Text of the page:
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Australia to spearhead blockchain research

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Monash University has opened a new Blockchain Technology Centre (MBTC) in Melbourne to help Australian businesses improve performance and gain a competitive edge.

The new centre brings together world-leading researchers in blockchain technology and accelerate research in the rapidly expanding field.

The MBTC will develop secure foundations in blockchain technology and undertake ground-breaking research involving a variety of industries and societal sectors, from fintech to supply chain management.

The centre will demonstrate the usability and practical outcomes of blockchain technology to positively impact the community.

The MBTC will work with various faculties and international partners in the Asia-Pacific region, such as the Shanghai Jiao Tong University and CollinStar Capital. This will elevate the centre’s innovative work further.

The MBTC was unveiled by the Dean of the Faculty of Information Technology (IT), Professor Jon Whittle and internationally-renowned blockchain expert Associate Professor Joseph Liu today.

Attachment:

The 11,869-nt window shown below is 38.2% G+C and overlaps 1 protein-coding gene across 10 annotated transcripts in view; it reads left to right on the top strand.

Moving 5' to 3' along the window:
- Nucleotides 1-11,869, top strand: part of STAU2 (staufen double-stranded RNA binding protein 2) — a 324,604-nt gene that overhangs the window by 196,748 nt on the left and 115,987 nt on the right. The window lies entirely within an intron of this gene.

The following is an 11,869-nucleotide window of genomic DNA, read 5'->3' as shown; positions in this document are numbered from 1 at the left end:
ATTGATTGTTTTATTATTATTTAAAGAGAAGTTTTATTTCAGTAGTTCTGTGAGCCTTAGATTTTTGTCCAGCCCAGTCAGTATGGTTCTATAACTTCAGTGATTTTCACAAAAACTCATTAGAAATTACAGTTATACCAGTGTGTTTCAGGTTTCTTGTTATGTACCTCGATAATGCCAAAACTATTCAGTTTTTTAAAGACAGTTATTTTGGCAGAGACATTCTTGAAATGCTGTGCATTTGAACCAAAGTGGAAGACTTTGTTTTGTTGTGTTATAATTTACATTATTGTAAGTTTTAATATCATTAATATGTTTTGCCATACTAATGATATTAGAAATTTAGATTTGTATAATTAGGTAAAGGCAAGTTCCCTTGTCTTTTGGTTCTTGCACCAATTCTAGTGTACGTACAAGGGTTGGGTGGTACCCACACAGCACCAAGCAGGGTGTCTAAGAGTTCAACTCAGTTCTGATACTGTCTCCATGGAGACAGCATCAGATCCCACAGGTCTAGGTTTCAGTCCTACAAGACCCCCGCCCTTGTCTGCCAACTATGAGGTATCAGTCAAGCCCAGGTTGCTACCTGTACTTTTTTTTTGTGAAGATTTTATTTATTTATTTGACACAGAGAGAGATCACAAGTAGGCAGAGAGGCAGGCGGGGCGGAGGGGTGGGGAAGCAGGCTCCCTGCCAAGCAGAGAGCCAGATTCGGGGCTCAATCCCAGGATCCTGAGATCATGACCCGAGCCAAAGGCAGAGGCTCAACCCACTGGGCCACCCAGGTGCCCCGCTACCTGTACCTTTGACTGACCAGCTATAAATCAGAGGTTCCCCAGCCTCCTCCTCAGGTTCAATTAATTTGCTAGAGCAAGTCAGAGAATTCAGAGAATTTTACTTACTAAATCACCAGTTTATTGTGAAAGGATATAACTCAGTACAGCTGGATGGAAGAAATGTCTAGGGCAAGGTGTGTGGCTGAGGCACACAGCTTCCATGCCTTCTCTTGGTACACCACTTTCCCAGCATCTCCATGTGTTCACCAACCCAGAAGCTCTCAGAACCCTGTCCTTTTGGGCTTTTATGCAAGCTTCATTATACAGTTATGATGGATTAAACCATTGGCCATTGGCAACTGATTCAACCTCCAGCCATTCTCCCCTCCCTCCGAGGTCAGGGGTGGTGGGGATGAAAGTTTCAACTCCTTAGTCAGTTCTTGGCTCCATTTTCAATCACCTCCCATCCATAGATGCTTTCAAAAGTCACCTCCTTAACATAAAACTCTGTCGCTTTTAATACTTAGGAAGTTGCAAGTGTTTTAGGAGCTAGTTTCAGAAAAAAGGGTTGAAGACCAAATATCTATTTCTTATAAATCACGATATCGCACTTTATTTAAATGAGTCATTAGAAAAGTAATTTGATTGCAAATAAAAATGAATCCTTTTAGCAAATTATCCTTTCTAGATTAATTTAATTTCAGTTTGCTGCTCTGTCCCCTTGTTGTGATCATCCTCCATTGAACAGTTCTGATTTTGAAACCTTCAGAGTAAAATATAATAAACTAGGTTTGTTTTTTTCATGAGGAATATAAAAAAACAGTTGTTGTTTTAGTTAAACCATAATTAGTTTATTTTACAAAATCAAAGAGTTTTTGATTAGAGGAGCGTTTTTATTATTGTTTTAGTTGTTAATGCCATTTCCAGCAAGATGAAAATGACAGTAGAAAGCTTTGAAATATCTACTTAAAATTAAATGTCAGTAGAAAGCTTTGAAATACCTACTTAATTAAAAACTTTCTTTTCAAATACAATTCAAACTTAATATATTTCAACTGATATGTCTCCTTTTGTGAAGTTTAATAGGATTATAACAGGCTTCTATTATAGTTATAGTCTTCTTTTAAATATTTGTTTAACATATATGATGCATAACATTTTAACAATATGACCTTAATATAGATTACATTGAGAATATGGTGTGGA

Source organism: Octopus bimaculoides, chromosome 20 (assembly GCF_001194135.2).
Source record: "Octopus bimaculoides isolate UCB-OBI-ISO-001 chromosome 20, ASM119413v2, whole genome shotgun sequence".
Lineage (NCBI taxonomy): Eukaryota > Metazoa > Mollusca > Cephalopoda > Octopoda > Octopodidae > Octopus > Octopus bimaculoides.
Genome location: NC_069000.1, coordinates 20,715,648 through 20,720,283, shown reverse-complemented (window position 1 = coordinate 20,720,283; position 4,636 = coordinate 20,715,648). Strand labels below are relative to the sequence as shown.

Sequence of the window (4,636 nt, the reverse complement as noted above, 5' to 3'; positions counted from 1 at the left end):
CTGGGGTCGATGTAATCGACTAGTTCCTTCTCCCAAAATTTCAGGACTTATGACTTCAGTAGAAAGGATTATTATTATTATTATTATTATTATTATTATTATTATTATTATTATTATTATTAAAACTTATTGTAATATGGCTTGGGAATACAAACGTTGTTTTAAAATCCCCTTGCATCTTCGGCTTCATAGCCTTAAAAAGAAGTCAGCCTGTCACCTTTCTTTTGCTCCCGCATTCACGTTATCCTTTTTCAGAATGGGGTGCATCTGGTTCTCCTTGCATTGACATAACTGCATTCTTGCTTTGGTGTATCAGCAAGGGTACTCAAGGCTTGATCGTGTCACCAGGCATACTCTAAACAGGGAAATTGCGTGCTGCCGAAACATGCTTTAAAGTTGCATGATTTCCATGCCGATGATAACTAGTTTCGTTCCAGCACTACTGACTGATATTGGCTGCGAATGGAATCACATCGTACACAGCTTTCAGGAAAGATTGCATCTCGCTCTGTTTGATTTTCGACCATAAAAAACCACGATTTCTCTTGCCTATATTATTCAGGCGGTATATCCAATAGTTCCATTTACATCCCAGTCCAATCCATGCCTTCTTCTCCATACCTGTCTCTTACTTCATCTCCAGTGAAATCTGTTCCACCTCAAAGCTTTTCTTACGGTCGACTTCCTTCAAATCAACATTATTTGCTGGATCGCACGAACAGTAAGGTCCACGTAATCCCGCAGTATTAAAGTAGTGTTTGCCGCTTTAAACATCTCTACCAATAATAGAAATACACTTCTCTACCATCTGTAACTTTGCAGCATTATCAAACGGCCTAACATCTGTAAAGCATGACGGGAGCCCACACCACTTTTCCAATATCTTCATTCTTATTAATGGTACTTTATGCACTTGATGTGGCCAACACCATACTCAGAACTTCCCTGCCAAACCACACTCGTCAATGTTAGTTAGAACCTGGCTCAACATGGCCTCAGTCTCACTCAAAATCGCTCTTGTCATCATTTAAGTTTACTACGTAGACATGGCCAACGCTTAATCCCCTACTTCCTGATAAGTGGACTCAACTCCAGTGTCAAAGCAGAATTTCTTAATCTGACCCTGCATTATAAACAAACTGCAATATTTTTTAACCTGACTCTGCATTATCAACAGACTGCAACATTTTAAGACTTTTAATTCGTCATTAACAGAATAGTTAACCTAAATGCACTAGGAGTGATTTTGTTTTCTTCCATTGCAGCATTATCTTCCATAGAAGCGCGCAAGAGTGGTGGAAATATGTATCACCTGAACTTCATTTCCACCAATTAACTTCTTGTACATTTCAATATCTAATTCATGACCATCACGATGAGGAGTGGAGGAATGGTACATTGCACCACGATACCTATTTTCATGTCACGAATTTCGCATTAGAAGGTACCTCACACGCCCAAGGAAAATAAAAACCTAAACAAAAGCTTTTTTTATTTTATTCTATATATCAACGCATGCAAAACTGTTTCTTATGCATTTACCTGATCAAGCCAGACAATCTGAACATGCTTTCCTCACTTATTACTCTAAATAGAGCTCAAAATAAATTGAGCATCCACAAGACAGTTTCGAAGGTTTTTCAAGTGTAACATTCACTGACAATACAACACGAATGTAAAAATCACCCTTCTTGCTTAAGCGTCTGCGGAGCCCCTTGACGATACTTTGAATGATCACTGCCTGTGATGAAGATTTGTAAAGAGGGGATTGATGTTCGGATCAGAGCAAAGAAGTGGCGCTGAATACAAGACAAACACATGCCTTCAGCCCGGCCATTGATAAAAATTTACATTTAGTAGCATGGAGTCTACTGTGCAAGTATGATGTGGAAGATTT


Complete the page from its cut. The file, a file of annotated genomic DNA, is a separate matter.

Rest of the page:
Australia’s role in lead blockchain

According to Professor Whittle, the global blockchain market is forecast to grow to an estimated US$60 billion (A$88.2 billion) by 2024. He believes Australia has the capacity to play a leading role.Joseph_Liu_Image

Blockchain is currently being used in areas such as digital health services, supply chain management, and the delivery of energy across smart grids.

Through training and targeted micro-credentials, the MBTC will empower those leading the change – to enhance the efficiency, security and performance of blockchain technology.

“Monash is the birthplace of big ideas in computing and IT. Through the MBTC, we can better educate people on how blockchain technology can be used to solve real-world challenges. The visionary research by Joseph and his team will bring us closer to realising its true potential,” says Professor Whittle. 

“We created the centre to be a platform for gathering like-minded organisations and faculties across the University, such as law, medicine, business and engineering. Cross-organisational and interdisciplinary collaborations will help us apply our innovations in a wider range of contexts,” adds Associate Professor Liu.

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